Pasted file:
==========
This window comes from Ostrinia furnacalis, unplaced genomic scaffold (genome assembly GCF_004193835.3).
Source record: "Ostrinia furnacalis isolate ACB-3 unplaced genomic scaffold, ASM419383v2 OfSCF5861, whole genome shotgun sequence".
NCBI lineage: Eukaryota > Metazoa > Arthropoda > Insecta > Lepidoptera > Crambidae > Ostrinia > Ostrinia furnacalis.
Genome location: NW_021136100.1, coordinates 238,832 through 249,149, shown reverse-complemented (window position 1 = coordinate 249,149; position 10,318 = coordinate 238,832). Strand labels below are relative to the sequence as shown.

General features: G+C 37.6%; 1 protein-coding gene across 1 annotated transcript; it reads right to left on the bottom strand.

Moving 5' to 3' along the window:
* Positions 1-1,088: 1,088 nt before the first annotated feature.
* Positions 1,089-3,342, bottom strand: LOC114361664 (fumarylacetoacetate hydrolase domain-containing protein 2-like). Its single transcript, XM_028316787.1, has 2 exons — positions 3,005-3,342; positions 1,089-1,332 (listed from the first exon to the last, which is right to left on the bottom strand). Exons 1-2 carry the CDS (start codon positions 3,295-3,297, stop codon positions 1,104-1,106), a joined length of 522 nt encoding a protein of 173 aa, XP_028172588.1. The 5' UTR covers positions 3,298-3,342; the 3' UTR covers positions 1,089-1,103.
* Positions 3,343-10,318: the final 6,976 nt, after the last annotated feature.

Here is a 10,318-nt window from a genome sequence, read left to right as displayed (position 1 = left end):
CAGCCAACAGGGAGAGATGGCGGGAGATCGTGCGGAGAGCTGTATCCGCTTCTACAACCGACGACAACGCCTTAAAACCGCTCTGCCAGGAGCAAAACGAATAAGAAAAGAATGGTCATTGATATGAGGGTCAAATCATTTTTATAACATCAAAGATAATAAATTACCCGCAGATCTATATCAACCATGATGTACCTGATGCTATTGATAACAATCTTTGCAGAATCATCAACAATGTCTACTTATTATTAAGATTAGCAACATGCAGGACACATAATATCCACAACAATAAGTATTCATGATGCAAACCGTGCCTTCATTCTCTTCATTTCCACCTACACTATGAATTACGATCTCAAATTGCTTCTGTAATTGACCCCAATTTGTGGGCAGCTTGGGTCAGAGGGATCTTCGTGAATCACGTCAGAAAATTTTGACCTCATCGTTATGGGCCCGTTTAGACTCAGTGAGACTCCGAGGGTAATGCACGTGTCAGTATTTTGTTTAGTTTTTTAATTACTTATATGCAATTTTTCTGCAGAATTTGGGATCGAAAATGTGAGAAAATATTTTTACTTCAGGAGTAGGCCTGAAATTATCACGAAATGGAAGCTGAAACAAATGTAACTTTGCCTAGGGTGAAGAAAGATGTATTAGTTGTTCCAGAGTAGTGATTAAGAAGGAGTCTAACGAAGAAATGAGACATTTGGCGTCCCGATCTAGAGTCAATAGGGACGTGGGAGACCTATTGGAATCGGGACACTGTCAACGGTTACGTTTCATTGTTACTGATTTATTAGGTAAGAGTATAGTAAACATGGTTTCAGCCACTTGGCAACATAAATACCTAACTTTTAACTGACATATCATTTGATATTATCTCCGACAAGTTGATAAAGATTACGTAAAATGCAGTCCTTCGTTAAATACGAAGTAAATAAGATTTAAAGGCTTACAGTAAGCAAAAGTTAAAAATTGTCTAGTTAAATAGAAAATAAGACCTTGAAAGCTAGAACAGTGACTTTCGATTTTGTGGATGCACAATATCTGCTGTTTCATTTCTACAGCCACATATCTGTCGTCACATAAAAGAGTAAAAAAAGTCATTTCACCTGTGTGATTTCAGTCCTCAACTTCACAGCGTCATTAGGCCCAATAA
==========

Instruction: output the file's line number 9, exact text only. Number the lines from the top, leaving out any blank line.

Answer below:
* Positions 3,343-10,318: the final 6,976 nt, after the last annotated feature.